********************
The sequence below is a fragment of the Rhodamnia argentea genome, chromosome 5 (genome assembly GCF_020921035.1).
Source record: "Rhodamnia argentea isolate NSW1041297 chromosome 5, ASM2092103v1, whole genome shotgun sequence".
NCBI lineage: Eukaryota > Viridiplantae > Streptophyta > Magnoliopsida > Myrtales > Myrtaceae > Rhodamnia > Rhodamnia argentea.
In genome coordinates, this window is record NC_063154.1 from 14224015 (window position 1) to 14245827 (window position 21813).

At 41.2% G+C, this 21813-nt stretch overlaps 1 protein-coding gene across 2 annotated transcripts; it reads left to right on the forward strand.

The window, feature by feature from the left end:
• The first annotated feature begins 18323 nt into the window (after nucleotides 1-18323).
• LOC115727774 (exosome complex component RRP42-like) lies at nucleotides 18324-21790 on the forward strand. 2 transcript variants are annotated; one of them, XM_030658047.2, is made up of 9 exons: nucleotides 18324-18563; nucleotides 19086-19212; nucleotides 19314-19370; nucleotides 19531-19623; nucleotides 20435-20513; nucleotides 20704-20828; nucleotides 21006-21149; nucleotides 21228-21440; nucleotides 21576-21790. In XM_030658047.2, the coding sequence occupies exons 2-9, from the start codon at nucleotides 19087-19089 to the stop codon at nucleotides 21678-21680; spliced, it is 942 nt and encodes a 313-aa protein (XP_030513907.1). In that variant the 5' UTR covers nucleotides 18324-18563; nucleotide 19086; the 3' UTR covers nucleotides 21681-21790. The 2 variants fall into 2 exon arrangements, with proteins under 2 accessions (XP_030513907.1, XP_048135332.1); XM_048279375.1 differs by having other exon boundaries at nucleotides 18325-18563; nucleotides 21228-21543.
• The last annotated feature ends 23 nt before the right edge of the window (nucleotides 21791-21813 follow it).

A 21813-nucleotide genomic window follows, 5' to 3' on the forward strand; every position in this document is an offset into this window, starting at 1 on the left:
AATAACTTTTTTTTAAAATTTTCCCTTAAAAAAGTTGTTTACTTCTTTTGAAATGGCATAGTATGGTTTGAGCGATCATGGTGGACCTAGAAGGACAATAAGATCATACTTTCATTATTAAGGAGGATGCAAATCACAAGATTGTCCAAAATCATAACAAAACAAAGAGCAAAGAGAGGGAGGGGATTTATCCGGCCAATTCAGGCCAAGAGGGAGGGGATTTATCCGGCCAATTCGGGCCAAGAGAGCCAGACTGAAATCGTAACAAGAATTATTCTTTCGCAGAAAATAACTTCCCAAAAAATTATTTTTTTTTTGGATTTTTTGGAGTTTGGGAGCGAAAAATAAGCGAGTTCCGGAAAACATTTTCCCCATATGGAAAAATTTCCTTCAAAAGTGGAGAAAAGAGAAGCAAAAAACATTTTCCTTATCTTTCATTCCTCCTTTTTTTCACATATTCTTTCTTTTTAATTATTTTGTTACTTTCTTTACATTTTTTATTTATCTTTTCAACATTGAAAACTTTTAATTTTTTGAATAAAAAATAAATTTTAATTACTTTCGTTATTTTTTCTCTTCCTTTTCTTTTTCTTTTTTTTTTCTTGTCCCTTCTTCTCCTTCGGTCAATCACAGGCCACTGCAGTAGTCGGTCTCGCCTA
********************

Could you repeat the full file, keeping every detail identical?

The sequence below is a fragment of the Rhodamnia argentea genome, chromosome 5 (genome assembly GCF_020921035.1).
Source record: "Rhodamnia argentea isolate NSW1041297 chromosome 5, ASM2092103v1, whole genome shotgun sequence".
NCBI lineage: Eukaryota > Viridiplantae > Streptophyta > Magnoliopsida > Myrtales > Myrtaceae > Rhodamnia > Rhodamnia argentea.
In genome coordinates, this window is record NC_063154.1 from 14224015 (window position 1) to 14245827 (window position 21813).

At 41.2% G+C, this 21813-nt stretch overlaps 1 protein-coding gene across 2 annotated transcripts; it reads left to right on the forward strand.

The window, feature by feature from the left end:
• The first annotated feature begins 18323 nt into the window (after nucleotides 1-18323).
• LOC115727774 (exosome complex component RRP42-like) lies at nucleotides 18324-21790 on the forward strand. 2 transcript variants are annotated; one of them, XM_030658047.2, is made up of 9 exons: nucleotides 18324-18563; nucleotides 19086-19212; nucleotides 19314-19370; nucleotides 19531-19623; nucleotides 20435-20513; nucleotides 20704-20828; nucleotides 21006-21149; nucleotides 21228-21440; nucleotides 21576-21790. In XM_030658047.2, the coding sequence occupies exons 2-9, from the start codon at nucleotides 19087-19089 to the stop codon at nucleotides 21678-21680; spliced, it is 942 nt and encodes a 313-aa protein (XP_030513907.1). In that variant the 5' UTR covers nucleotides 18324-18563; nucleotide 19086; the 3' UTR covers nucleotides 21681-21790. The 2 variants fall into 2 exon arrangements, with proteins under 2 accessions (XP_030513907.1, XP_048135332.1); XM_048279375.1 differs by having other exon boundaries at nucleotides 18325-18563; nucleotides 21228-21543.
• The last annotated feature ends 23 nt before the right edge of the window (nucleotides 21791-21813 follow it).

A 21813-nucleotide genomic window follows, 5' to 3' on the forward strand; every position in this document is an offset into this window, starting at 1 on the left:
AATAACTTTTTTTTAAAATTTTCCCTTAAAAAAGTTGTTTACTTCTTTTGAAATGGCATAGTATGGTTTGAGCGATCATGGTGGACCTAGAAGGACAATAAGATCATACTTTCATTATTAAGGAGGATGCAAATCACAAGATTGTCCAAAATCATAACAAAACAAAGAGCAAAGAGAGGGAGGGGATTTATCCGGCCAATTCAGGCCAAGAGGGAGGGGATTTATCCGGCCAATTCGGGCCAAGAGAGCCAGACTGAAATCGTAACAAGAATTATTCTTTCGCAGAAAATAACTTCCCAAAAAATTATTTTTTTTTTGGATTTTTTGGAGTTTGGGAGCGAAAAATAAGCGAGTTCCGGAAAACATTTTCCCCATATGGAAAAATTTCCTTCAAAAGTGGAGAAAAGAGAAGCAAAAAACATTTTCCTTATCTTTCATTCCTCCTTTTTTTCACATATTCTTTCTTTTTAATTATTTTGTTACTTTCTTTACATTTTTTATTTATCTTTTCAACATTGAAAACTTTTAATTTTTTGAATAAAAAATAAATTTTAATTACTTTCGTTATTTTTTCTCTTCCTTTTCTTTTTCTTTTTTTTTTCTTGTCCCTTCTTCTCCTTCGGTCAATCACAGGCCACTGCAGTAGTCGGTCTCGCCTA